• Cardio training to “prime the pump”
  • Alignment important
activate
Activate!
  • Push effort BEYOND self-selected
  • Whole body movements via PWR! MOVES - building blocks for function
  • May need cues for completing movement
  • Add complexity (dual task), duration (sustain holds), intensity (effort to 8/10 on a 0-10 scale)
reflect
Reflect!
  • Increase awareness of movements
  • Help identify normal performance
  • Reduce reliance of vision
  • Goal is to internalize and self-cue movements:

“step BIG”

“reach BIG”

“turn BIG”

motivate
Motivate!
  • People with PD need external motivation
    • Dopamine helps drive motivation
  • Must be salient to the person

“I want to work on moving better so I can play tennis again”

“I want to walk with my wife/husband”

  • Goal is to empower!
types of exercises treatment approaches for pd
Types of exercises/treatment approaches for PD
  • Treadmill
  • Tai chi
  • Boxing
  • Tango
  • Tandem cycling (forced spinning)
  • Nordic walking
  • Sensorimotor agility program
  • Auditory cueing - metronome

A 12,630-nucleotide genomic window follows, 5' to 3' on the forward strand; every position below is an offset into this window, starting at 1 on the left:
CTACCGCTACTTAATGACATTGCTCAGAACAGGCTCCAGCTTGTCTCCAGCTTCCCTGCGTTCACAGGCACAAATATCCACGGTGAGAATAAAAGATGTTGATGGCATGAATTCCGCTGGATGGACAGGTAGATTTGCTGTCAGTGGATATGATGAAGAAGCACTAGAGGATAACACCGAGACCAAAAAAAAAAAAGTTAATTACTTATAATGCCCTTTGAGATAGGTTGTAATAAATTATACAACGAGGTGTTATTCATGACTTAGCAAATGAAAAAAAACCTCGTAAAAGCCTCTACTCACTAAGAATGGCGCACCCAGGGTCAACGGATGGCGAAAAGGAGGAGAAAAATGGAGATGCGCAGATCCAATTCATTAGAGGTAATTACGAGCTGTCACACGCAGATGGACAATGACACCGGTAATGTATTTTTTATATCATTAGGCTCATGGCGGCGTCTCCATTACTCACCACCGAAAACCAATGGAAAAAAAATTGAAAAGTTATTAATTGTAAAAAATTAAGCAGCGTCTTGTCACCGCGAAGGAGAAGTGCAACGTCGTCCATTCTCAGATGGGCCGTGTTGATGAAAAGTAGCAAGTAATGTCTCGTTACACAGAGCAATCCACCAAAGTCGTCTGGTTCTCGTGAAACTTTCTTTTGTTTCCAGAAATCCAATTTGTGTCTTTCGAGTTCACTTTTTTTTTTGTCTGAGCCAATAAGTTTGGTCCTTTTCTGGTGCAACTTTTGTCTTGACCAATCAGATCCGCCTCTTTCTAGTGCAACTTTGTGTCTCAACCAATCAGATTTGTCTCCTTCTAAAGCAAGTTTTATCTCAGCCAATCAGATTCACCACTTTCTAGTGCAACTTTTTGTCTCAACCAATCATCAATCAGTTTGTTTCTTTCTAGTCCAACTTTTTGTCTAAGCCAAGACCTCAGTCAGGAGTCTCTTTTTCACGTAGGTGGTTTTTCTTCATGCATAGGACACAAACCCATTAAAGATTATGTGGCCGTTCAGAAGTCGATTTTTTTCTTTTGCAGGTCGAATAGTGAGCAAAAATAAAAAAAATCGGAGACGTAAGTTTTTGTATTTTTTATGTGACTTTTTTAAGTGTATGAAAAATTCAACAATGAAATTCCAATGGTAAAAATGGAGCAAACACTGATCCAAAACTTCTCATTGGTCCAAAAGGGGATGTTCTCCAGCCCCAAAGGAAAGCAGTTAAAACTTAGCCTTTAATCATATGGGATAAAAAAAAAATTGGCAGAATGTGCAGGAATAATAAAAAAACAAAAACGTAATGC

• LSVT LOUD/BIG
lsvt loud big
LSVT LOUD/BIG
  • LSVT = Lee Silverman Voice Treatment
  • LOUD/BIG focuses on:
    • high effort
    • single attentional focus (AMPLITUDE)
    • overlearned movements
    • LOTS of repetition
    • sensory awareness retraining
lsvt loud big1
LSVT LOUD/BIG
  • Outcomes:
    • LOUD participants able to sustain loudness 2 yrs after training
    • BIG participants exhibit faster gait and bigger strides, improved reaching, improved trunk rotation
slide28

PWR!

Reach

slide29

PWR!

Reach

slide30

PWR!

Rock

slide32

PWR!

Twist

slide34

PWR!

Turn

pwr voice
PWR! Voice
  • Can be added to any PWR! Moves
  • Voice adds attentional and physical effort
  • Promotes greater activation (as seen in LSVT LOUD/BIG hybrid)
  • Focus on breath with movement important
pwr progression
PWR! progression
  • PWR! Moves are the building blocks for function
  • Functional activities (examples):

- getting in/out of bed

- sitting   standing

- walking

  • Progress to sports, hobbies, recreation
what we want
What we want…
  • HIGH effort
  • Awareness of movement
  • Work towards whole body movements
  • Translate movements into functional activities
  • Self cueing/monitoring
  • Support of caregivers/family to reinforce
  • NO days off, no excuses!!!